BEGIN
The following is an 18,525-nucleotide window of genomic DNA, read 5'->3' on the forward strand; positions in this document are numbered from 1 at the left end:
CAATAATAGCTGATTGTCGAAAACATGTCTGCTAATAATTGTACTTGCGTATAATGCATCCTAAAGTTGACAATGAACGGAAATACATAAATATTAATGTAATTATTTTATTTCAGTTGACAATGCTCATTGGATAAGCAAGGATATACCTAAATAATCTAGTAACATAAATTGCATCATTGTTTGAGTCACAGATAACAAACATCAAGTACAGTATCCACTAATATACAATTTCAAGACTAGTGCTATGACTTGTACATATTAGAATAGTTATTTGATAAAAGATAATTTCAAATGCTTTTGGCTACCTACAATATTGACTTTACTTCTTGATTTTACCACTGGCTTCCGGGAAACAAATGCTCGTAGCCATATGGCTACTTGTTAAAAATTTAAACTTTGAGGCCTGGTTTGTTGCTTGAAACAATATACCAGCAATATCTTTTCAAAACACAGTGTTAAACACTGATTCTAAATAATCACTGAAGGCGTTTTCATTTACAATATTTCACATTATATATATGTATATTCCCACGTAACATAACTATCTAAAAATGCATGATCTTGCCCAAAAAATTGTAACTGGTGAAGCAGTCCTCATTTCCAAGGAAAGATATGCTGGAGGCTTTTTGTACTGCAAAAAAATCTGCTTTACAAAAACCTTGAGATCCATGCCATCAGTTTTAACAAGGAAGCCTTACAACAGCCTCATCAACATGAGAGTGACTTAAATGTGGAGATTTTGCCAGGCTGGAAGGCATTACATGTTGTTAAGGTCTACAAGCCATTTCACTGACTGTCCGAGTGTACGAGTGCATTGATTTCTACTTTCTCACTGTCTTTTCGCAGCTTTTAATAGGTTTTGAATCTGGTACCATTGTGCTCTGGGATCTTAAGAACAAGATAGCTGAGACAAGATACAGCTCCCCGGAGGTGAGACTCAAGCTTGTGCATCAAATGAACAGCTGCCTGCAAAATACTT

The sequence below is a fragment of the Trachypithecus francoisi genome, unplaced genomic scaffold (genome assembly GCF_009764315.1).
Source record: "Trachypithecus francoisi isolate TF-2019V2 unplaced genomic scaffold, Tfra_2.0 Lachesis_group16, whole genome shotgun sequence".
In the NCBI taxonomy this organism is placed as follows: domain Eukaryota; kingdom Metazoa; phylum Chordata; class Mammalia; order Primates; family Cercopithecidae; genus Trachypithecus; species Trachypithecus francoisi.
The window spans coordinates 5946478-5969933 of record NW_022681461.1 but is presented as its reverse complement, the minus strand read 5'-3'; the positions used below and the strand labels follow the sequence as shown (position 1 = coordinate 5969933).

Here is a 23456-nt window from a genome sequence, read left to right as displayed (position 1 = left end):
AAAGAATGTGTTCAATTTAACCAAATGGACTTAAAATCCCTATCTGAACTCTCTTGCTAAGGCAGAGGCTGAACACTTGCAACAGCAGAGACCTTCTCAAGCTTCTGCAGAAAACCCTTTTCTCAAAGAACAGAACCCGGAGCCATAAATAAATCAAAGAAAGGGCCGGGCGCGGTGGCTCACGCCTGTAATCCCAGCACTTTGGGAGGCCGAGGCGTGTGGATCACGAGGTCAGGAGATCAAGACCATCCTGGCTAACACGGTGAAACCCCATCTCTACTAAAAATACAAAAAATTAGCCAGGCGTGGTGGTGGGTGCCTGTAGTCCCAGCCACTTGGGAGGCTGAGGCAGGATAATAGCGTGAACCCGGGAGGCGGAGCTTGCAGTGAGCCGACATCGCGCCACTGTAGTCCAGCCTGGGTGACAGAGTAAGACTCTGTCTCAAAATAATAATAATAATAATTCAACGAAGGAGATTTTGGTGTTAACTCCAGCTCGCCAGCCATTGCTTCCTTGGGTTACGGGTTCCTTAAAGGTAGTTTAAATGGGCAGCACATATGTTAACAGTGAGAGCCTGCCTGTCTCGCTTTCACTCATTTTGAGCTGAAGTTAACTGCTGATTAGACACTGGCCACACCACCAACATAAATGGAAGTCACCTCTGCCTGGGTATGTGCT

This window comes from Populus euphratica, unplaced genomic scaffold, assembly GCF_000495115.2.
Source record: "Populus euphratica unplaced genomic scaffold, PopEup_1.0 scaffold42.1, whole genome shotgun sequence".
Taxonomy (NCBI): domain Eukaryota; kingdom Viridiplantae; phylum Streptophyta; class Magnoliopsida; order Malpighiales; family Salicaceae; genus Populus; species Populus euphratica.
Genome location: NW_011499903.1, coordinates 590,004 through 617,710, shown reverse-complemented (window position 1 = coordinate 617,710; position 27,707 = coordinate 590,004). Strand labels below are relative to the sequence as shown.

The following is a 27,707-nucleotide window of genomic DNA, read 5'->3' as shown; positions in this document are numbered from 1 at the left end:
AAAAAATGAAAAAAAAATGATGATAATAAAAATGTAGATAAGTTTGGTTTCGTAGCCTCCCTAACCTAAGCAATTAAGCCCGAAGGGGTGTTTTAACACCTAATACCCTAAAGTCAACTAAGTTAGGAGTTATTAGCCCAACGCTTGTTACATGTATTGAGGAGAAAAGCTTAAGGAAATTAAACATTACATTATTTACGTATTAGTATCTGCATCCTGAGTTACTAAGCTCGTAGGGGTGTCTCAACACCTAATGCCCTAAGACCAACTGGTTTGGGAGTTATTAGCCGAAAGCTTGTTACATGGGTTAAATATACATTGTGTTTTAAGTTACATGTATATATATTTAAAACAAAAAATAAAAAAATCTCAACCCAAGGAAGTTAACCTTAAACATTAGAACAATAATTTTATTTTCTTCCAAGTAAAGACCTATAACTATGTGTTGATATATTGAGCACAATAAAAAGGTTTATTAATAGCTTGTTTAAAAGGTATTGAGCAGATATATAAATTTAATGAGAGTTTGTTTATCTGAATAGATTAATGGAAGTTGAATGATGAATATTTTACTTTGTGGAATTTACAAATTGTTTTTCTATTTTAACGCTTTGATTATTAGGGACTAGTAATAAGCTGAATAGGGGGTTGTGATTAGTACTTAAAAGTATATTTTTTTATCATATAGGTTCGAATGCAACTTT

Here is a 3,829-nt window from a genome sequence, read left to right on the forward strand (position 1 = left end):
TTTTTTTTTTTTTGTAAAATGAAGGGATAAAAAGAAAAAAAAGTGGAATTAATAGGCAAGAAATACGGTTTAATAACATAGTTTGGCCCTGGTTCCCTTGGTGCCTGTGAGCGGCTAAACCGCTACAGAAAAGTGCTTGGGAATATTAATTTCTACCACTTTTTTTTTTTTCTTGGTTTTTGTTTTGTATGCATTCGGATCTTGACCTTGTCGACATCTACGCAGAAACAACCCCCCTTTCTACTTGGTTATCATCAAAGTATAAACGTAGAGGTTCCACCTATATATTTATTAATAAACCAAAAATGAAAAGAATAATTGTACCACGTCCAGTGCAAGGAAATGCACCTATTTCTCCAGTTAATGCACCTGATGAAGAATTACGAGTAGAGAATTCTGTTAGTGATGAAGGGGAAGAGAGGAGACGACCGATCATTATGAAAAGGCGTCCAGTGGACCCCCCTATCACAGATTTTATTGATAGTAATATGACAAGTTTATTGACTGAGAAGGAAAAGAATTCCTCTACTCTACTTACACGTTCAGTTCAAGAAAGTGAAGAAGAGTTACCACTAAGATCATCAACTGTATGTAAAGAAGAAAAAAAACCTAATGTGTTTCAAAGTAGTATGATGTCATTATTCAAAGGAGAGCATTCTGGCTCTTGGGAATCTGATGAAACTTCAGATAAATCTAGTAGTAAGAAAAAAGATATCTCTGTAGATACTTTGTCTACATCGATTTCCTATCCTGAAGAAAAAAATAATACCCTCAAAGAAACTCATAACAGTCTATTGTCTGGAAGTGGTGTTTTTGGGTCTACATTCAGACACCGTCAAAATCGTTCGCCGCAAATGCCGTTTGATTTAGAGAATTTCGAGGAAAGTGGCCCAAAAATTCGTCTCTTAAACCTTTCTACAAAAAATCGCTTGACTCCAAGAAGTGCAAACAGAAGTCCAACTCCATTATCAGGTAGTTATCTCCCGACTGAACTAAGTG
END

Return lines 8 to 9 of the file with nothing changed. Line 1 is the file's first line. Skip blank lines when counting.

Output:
AAAGAATGTGTTCAATTTAACCAAATGGACTTAAAATCCCTATCTGAACTCTCTTGCTAAGGCAGAGGCTGAACACTTGCAACAGCAGAGACCTTCTCAAGCTTCTGCAGAAAACCCTTTTCTCAAAGAACAGAACCCGGAGCCATAAATAAATCAAAGAAAGGGCCGGGCGCGGTGGCTCACGCCTGTAATCCCAGCACTTTGGGAGGCCGAGGCGTGTGGATCACGAGGTCAGGAGATCAAGACCATCCTGGCTAACACGGTGAAACCCCATCTCTACTAAAAATACAAAAAATTAGCCAGGCGTGGTGGTGGGTGCCTGTAGTCCCAGCCACTTGGGAGGCTGAGGCAGGATAATAGCGTGAACCCGGGAGGCGGAGCTTGCAGTGAGCCGACATCGCGCCACTGTAGTCCAGCCTGGGTGACAGAGTAAGACTCTGTCTCAAAATAATAATAATAATAATTCAACGAAGGAGATTTTGGTGTTAACTCCAGCTCGCCAGCCATTGCTTCCTTGGGTTACGGGTTCCTTAAAGGTAGTTTAAATGGGCAGCACATATGTTAACAGTGAGAGCCTGCCTGTCTCGCTTTCACTCATTTTGAGCTGAAGTTAACTGCTGATTAGACACTGGCCACACCACCAACATAAATGGAAGTCACCTCTGCCTGGGTATGTGCT

This window comes from Populus euphratica, unplaced genomic scaffold, assembly GCF_000495115.2.